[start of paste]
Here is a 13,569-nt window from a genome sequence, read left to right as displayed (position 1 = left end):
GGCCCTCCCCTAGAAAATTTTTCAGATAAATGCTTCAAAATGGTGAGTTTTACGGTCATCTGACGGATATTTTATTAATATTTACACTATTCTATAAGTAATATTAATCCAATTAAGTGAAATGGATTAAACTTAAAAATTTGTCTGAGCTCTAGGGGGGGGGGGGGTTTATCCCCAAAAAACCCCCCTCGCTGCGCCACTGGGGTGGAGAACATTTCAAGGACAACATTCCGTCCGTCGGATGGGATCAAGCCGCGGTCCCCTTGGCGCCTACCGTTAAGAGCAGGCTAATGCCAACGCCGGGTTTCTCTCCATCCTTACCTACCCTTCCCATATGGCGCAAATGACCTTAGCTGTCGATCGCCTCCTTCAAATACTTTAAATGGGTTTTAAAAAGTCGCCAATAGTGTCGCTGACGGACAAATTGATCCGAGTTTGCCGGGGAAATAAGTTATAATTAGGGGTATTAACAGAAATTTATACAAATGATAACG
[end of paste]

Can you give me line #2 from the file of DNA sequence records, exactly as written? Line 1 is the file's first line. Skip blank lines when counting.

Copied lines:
GGCCCTCCCCTAGAAAATTTTTCAGATAAATGCTTCAAAATGGTGAGTTTTACGGTCATCTGACGGATATTTTATTAATATTTACACTATTCTATAAGTAATATTAATCCAATTAAGTGAAATGGATTAAACTTAAAAATTTGTCTGAGCTCTAGGGGGGGGGGGGGTTTATCCCCAAAAAACCCCCCTCGCTGCGCCACTGGGGTGGAGAACATTTCAAGGACAACATTCCGTCCGTCGGATGGGATCAAGCCGCGGTCCCCTTGGCGCCTACCGTTAAGAGCAGGCTAATGCCAACGCCGGGTTTCTCTCCATCCTTACCTACCCTTCCCATATGGCGCAAATGACCTTAGCTGTCGATCGCCTCCTTCAAATACTTTAAATGGGTTTTAAAAAGTCGCCAATAGTGTCGCTGACGGACAAATTGATCCGAGTTTGCCGGGGAAATAAGTTATAATTAGGGGTATTAACAGAAATTTATACAAATGATAACG